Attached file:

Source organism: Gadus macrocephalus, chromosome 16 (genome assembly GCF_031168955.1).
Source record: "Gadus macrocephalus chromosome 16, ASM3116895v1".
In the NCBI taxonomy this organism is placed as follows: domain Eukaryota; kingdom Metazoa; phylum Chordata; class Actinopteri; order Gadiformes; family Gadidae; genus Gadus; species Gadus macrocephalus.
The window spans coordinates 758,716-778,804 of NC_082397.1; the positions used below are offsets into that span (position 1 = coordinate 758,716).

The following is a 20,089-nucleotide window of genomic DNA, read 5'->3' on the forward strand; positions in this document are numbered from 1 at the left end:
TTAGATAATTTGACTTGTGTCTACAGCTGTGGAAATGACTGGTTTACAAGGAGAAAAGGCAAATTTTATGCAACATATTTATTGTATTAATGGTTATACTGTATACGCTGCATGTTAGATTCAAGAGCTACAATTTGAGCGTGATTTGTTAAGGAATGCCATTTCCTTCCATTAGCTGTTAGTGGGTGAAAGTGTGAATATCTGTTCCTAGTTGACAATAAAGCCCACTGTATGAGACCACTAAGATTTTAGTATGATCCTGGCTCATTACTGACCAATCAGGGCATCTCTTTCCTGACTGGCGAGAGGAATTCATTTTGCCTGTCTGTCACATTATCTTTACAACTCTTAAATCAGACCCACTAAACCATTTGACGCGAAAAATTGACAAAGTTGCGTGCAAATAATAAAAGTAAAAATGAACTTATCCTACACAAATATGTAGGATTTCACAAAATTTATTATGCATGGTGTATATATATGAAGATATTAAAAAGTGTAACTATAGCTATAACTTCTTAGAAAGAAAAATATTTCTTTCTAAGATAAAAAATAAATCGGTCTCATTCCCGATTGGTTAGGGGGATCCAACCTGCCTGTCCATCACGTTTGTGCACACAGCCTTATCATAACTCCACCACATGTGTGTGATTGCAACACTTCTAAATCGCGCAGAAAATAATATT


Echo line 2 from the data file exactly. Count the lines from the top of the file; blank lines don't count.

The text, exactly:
Source record: "Gadus macrocephalus chromosome 16, ASM3116895v1".